A King on a donkey receives a triumphal entry

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By HELEN HOSIER

There’s an Old Testament prophecy (Zechariah 9:9), which foretold that one day the King of Zion would appear “riding on a donkey,” and in the New Testament (John 12:12-15) that prophecy is fulfilled.

A large crowd had gathered in Jerusalem upon hearing that Jesus was coming, and they “took branches of palm trees and went out to meet him, and cried out, ‘Hosanna! Blessed is He who cones in the name of the Lord!’ And Jesus, when He had found a young donkey, sat on it; as it is written: ‘Behold your King is coming, Sitting on a donkey’s colt’”

This is referred to as “the triumphal entry,” the day referred to as Palm Sunday in churches throughout the land. Certainly, this is not the way kings ordinarily travel. We associate great pomp and splendor with kings and their retinue, but step by step, Jesus moved in perfect harmony with the Father’s plan.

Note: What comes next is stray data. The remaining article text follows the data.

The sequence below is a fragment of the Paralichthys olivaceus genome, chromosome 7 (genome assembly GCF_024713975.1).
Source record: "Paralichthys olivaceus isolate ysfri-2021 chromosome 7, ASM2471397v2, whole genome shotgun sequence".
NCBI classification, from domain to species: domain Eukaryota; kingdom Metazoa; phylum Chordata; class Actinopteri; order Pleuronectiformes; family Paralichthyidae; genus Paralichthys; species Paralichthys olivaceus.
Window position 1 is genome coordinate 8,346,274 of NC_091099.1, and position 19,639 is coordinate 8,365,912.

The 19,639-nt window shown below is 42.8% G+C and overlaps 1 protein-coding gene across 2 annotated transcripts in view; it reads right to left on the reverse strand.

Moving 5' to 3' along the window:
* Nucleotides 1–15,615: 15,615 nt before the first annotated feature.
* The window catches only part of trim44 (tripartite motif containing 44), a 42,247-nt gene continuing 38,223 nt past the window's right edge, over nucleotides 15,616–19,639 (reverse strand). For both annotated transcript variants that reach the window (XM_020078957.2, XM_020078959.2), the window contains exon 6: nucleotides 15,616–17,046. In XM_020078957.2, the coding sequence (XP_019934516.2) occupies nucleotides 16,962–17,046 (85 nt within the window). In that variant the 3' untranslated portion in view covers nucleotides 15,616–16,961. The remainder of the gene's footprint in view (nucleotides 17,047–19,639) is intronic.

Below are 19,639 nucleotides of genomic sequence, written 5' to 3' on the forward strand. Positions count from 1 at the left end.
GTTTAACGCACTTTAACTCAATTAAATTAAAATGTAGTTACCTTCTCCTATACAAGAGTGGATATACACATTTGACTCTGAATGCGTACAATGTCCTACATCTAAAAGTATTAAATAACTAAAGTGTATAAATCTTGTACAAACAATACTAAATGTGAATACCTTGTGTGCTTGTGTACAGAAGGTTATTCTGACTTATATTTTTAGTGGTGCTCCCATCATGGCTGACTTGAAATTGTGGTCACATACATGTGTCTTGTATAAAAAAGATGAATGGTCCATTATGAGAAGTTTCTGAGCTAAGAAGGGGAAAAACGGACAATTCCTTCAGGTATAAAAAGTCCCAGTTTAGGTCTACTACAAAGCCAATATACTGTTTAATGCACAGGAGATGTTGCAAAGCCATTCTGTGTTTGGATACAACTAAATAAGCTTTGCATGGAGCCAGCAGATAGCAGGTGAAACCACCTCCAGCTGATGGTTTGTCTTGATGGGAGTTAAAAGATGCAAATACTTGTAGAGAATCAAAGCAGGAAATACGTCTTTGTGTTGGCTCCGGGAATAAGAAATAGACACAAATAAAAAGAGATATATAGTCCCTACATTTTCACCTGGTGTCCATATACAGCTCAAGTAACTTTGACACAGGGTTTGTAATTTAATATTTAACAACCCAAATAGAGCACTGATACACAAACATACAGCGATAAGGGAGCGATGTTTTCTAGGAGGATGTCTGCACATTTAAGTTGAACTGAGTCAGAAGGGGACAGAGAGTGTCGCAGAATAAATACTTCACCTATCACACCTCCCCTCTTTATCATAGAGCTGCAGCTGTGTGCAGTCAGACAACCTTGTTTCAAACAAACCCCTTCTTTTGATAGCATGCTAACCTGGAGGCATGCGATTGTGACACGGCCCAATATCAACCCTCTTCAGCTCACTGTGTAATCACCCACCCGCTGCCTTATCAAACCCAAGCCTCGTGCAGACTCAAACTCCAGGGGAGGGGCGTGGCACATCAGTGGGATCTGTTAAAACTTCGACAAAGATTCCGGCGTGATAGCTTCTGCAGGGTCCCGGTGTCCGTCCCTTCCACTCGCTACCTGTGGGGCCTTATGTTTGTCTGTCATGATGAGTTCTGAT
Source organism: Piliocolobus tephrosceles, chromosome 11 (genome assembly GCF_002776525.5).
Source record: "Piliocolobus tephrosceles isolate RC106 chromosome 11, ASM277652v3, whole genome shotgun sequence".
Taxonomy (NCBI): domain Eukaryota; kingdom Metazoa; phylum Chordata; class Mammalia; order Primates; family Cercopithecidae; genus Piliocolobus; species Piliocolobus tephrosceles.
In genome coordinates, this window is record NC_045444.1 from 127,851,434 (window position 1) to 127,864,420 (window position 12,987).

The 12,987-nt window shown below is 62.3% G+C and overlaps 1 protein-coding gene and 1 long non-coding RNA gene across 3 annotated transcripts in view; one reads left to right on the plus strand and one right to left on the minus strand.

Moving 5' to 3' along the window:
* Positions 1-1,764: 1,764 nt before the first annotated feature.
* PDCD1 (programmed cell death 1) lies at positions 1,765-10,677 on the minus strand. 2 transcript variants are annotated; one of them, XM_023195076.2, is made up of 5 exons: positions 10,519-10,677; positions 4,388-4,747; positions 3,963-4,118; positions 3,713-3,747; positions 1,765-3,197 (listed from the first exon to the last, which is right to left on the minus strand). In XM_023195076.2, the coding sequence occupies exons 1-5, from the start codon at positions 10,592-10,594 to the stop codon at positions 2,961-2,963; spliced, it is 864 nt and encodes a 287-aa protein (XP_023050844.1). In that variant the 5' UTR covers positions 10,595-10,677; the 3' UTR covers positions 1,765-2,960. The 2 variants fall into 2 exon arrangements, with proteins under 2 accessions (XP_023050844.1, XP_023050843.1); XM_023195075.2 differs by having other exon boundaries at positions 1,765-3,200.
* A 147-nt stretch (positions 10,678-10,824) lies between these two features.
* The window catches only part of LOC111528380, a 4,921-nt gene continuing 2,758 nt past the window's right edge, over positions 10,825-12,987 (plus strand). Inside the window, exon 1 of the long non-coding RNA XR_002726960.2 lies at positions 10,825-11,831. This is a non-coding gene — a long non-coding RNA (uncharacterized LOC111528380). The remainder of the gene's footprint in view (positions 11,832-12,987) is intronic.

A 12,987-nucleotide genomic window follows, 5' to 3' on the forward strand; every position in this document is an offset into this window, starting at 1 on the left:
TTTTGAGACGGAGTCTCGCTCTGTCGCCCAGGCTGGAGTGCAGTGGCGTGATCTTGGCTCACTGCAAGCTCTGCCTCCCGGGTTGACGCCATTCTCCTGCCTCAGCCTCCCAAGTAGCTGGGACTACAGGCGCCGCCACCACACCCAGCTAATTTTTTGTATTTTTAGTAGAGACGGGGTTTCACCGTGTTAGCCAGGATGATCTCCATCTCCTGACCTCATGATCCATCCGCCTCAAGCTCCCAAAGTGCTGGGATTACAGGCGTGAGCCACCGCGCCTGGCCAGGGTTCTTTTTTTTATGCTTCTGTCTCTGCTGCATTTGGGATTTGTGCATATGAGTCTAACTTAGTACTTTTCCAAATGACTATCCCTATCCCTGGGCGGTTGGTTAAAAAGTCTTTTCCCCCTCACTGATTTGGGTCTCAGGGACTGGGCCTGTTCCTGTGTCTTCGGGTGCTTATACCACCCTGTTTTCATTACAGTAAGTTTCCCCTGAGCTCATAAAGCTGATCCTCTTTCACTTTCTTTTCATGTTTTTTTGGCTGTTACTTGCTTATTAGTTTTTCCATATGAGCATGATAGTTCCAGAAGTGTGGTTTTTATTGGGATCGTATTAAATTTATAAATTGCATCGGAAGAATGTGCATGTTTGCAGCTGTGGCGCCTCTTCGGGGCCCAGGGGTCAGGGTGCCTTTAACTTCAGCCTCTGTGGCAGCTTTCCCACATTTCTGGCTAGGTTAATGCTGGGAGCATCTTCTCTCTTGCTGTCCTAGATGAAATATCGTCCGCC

Palm branches have always been used as an emblem of victory and triumph. The crowd waved the branches as an expression of joy. It was, however, a fickle throng swayed by expectations that Jesus would set up the “Kingdom of their father David.”

It has been said that the voices which that day cried, “Hosanna,” very soon after hissed, “Crucify him!” And the Gospel narratives relate the story of his crucifixion. But that day, Jesus moved quietly along. The people were all unconscious actors in the greatest drama of all time in the account we call Easter.

But as Jesus beheld the city, he wept over it (Luke 19:41). A King crying? And today, as believers in this account, we live on the Easter side of history. This is at the very core of what we believe — Jesus went to a cruel death, crucifixion, so that those who trust Him don’t have to live in the darkness of sin and we can claim the promises of His resurrection. That’s the good news of Easter.

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